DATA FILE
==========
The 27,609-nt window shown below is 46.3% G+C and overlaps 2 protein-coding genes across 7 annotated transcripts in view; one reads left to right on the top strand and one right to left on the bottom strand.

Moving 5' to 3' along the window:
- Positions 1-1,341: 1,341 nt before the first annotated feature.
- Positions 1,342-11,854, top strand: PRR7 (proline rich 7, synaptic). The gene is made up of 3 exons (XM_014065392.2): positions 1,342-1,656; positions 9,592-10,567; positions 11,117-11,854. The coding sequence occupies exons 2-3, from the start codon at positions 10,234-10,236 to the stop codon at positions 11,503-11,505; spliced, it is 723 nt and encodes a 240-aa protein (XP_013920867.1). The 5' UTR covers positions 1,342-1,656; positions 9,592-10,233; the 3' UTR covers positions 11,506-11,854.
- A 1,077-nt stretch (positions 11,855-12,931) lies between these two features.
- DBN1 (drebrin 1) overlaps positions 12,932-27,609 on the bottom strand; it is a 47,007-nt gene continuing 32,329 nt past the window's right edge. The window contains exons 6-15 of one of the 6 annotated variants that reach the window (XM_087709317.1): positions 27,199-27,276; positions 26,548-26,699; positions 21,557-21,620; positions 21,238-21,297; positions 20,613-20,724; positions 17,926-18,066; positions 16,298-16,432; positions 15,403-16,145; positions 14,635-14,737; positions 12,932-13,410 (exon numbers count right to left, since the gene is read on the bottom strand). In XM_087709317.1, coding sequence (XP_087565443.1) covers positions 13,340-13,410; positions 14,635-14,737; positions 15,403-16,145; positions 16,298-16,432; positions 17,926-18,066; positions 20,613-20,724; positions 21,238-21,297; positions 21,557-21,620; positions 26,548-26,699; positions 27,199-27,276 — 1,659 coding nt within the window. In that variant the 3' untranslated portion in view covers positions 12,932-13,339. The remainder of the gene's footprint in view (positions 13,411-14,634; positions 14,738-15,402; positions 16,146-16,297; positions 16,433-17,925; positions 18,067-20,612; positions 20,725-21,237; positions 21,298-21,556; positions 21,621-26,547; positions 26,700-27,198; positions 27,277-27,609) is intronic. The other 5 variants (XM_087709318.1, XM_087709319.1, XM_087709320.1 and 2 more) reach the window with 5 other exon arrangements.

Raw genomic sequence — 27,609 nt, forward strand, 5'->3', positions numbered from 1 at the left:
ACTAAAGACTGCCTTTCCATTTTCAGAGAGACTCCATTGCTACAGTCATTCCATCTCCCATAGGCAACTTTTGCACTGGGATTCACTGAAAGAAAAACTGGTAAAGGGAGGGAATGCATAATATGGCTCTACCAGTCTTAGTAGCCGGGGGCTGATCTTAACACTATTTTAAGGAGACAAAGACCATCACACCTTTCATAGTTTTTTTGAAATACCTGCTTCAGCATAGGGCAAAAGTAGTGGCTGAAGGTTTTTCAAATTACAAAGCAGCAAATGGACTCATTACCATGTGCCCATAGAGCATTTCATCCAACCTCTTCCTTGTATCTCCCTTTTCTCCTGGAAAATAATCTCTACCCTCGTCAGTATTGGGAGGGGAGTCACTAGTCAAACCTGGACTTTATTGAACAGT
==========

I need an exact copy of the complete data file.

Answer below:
The 27,609-nt window shown below is 46.3% G+C and overlaps 2 protein-coding genes across 7 annotated transcripts in view; one reads left to right on the top strand and one right to left on the bottom strand.

Moving 5' to 3' along the window:
- Positions 1-1,341: 1,341 nt before the first annotated feature.
- Positions 1,342-11,854, top strand: PRR7 (proline rich 7, synaptic). The gene is made up of 3 exons (XM_014065392.2): positions 1,342-1,656; positions 9,592-10,567; positions 11,117-11,854. The coding sequence occupies exons 2-3, from the start codon at positions 10,234-10,236 to the stop codon at positions 11,503-11,505; spliced, it is 723 nt and encodes a 240-aa protein (XP_013920867.1). The 5' UTR covers positions 1,342-1,656; positions 9,592-10,233; the 3' UTR covers positions 11,506-11,854.
- A 1,077-nt stretch (positions 11,855-12,931) lies between these two features.
- DBN1 (drebrin 1) overlaps positions 12,932-27,609 on the bottom strand; it is a 47,007-nt gene continuing 32,329 nt past the window's right edge. The window contains exons 6-15 of one of the 6 annotated variants that reach the window (XM_087709317.1): positions 27,199-27,276; positions 26,548-26,699; positions 21,557-21,620; positions 21,238-21,297; positions 20,613-20,724; positions 17,926-18,066; positions 16,298-16,432; positions 15,403-16,145; positions 14,635-14,737; positions 12,932-13,410 (exon numbers count right to left, since the gene is read on the bottom strand). In XM_087709317.1, coding sequence (XP_087565443.1) covers positions 13,340-13,410; positions 14,635-14,737; positions 15,403-16,145; positions 16,298-16,432; positions 17,926-18,066; positions 20,613-20,724; positions 21,238-21,297; positions 21,557-21,620; positions 26,548-26,699; positions 27,199-27,276 — 1,659 coding nt within the window. In that variant the 3' untranslated portion in view covers positions 12,932-13,339. The remainder of the gene's footprint in view (positions 13,411-14,634; positions 14,738-15,402; positions 16,146-16,297; positions 16,433-17,925; positions 18,067-20,612; positions 20,725-21,237; positions 21,298-21,556; positions 21,621-26,547; positions 26,700-27,198; positions 27,277-27,609) is intronic. The other 5 variants (XM_087709318.1, XM_087709319.1, XM_087709320.1 and 2 more) reach the window with 5 other exon arrangements.

Raw genomic sequence — 27,609 nt, forward strand, 5'->3', positions numbered from 1 at the left:
ACTAAAGACTGCCTTTCCATTTTCAGAGAGACTCCATTGCTACAGTCATTCCATCTCCCATAGGCAACTTTTGCACTGGGATTCACTGAAAGAAAAACTGGTAAAGGGAGGGAATGCATAATATGGCTCTACCAGTCTTAGTAGCCGGGGGCTGATCTTAACACTATTTTAAGGAGACAAAGACCATCACACCTTTCATAGTTTTTTTGAAATACCTGCTTCAGCATAGGGCAAAAGTAGTGGCTGAAGGTTTTTCAAATTACAAAGCAGCAAATGGACTCATTACCATGTGCCCATAGAGCATTTCATCCAACCTCTTCCTTGTATCTCCCTTTTCTCCTGGAAAATAATCTCTACCCTCGTCAGTATTGGGAGGGGAGTCACTAGTCAAACCTGGACTTTATTGAACAGT